‘Weird roadside pieces of art are signs of the times’

September 12, 2019

 

TOTEM SIGN: This way-marking sign on Holes Bay Road in Poole points walkers and cyclists to their destinations. This was commissioned by the local authorities but unlike the Wicker Man in Devon, some may argue that there are not many cultural links to Dorset

 

 

PUBLICLY FUNDED: The Wicker Man by artist Serena de la Hay was unveiled to mark the MIllennium and is on the A38. It was burnt down by arsonists eight months later and was rebuilt for October 2001 with a moat put in to prevent a re-occurrence. It was used to promote the willow industry. Picture by Philip Halling.

 

 

LOOK AROUND: “Some of it is distasteful and it is designed to chew away at your mentality. It is genuinely unsettling. Some of it is distasteful and it is designed to chew away at your mentality you travel and you’re going in and around cities, keep your eyes opened and you will see some pretty appalling artwork and it has suddenly appeared over the last five years in particular.” – Brian Gerrish of the UK Column.
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A CAMPAIGNER against corruption claims specially commissioned and Government-funded roadside art is being used the distort the public’s sense of reality.

Speaking to the Glastonbury Symposium in April of this year, truth campaigner Brian Gerrish of the UK Column site claims that there have been a number of art pieces have been put in public spaces through taxpayers money – often next to main roads – and could distort the viewer’s sense of reality.

‘Wicker Man unveiled during the Millennium’

Anyone travelling down the A380 in Devon will see the “Willow Man” commissioned by Serena de la Hay for Arts South West in 2000 to celebrate the Millennium and was the “Year of the Artist”.

The Willow Man was unveiled in September 2000 to mark the MIllennium and it stands 12 metres high with a five metre arm span and is made of black maul willow withies over a three-tonne steel frame.

Eight months later, the sculpture was attacked by an arsonist and De la Hay rebuilt it for October 2001 and to prevent subsequent attacks on it, a 40-metre circular moat was excavated around it.

The film The Wicker Man starring Edward Woodward and Christopher Lee from 1973 will be remembered by older readers and the storyline if anyone can recall is rather depressing.

‘It was rebuilt four months after arson attack’

Gerrish said: “It was spent with public money and when they needed for it to be refurbished, they spent another £25,000 on it. When it was burnt down, they paid to have it rebuilt.

“There are other weird arts works appearing around the country. Some of these art pieces young children find quite disturbing. There is a piece of art work in the shape of oak leaves up in Wales but when you see them out of context, it distorts your sense of reality.”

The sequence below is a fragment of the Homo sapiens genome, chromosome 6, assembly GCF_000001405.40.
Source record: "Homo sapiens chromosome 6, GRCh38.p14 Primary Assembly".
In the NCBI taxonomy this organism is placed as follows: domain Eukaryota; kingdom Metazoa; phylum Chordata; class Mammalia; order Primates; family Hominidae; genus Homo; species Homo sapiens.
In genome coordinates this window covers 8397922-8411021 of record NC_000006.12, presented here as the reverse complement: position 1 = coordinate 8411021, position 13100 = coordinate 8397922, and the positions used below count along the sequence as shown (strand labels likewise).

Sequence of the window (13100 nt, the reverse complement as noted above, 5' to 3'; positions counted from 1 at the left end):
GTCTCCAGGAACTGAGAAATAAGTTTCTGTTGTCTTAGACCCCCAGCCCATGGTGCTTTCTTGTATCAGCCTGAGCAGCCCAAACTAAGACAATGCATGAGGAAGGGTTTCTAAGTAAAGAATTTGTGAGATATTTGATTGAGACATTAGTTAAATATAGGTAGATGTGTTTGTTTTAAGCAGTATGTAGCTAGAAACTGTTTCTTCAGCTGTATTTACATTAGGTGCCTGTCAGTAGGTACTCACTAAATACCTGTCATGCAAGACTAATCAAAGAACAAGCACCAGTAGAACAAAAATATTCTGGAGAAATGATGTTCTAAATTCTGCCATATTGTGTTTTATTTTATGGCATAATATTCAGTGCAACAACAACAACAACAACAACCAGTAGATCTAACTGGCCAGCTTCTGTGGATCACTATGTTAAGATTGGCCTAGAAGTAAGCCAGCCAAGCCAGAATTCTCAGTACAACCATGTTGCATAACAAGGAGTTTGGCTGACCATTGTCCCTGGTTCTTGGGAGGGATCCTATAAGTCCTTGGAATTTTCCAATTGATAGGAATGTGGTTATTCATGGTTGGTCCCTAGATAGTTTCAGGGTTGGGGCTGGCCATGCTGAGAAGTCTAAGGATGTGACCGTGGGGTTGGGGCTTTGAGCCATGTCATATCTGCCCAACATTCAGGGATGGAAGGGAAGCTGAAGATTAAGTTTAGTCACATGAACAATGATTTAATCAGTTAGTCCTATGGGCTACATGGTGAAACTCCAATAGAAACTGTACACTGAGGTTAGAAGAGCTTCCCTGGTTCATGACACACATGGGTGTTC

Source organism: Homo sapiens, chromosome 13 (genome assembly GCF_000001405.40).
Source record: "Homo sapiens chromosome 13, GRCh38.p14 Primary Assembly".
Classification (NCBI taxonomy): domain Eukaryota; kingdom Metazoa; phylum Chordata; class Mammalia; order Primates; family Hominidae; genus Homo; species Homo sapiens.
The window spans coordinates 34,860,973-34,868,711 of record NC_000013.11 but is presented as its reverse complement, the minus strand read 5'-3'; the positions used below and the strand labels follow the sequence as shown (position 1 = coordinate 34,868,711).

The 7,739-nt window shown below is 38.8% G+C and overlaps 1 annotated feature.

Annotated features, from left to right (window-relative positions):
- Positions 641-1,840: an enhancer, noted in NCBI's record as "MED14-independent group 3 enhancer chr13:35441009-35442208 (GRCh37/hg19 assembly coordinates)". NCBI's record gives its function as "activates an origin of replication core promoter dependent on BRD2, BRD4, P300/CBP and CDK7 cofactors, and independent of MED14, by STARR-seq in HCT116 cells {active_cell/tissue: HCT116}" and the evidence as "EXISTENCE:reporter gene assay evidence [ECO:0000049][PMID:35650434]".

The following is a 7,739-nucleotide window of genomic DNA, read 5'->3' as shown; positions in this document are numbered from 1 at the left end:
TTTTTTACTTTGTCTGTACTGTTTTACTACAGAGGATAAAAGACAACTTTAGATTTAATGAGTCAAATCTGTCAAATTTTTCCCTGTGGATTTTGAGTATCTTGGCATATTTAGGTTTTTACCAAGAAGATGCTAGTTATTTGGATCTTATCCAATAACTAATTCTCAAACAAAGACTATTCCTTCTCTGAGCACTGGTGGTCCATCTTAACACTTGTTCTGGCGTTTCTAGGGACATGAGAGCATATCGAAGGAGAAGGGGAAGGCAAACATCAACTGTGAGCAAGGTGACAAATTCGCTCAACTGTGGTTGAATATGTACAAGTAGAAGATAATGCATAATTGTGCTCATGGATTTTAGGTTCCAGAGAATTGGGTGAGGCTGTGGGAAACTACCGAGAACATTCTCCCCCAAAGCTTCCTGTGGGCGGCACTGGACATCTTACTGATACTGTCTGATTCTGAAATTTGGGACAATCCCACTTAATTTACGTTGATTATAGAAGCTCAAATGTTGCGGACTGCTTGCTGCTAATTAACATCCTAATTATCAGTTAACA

‘Totem poles record history of Indian tribes’

Totem poles are linked to American Indian culture and they were made to tell the story or record the history of a tribe. They can portray family legends and lineage, spirituality, sacred or mythological beings and culturally important animals.

Miniature versions have been made in the form of totem signs or signposts and they sometimes have some of the four colours of the totem pole – red, blue, yellow and white. They all represent the directions of the world – north, east, west and south.

Some of these totem signs can be found in the form of sign posts with an anchor shaped on them on roads around in the Poole area. Is North American culture linked to Dorset’s history, unlike the willow industry that was used to make the Willow Man?

‘Wicked Willy in High Street is actually a phallus’

Gerrish said “There is another piece of artwork in a shopping centre up in Basingstoke and the local children have got it ‘weighed off’ to use a naval expression as they call it ‘the Wicked Willy’.

“And you laugh, and actually it is a phallus and it suddenly appeared in a shopping centre and you ask ‘why’ and who paid for it.

“And if you talk to people and you keep your eyes open as you go around the country you will see more and more of this artwork appearing.

“These are totem poles outside a boatyard in Plymouth and there a lot of totem poles that have appeared around the city of Plymouth. This isn’t accidental.

“This art work has a purpose. It is genuinely unsettling. Some of it is distasteful and it is designed to chew away at your mentality.”

‘Some of these pieces of art are unsettling’

Gerrish tells the viewer to observe their surroundings particularly driving along mainside roads and to visualize  art work that is designed to grab the driver’s attention.

“You may not believe what I’m saying to you at the moment but I would say to you, when this art work has a purpose. It is genuinely unsettling.

“Some of it is distasteful and it is designed to chew away at your mentality you travel and you’re going in and around cities, keep your eyes opened and you will see some pretty appalling artwork and it has suddenly appeared over the last five years in particular.”

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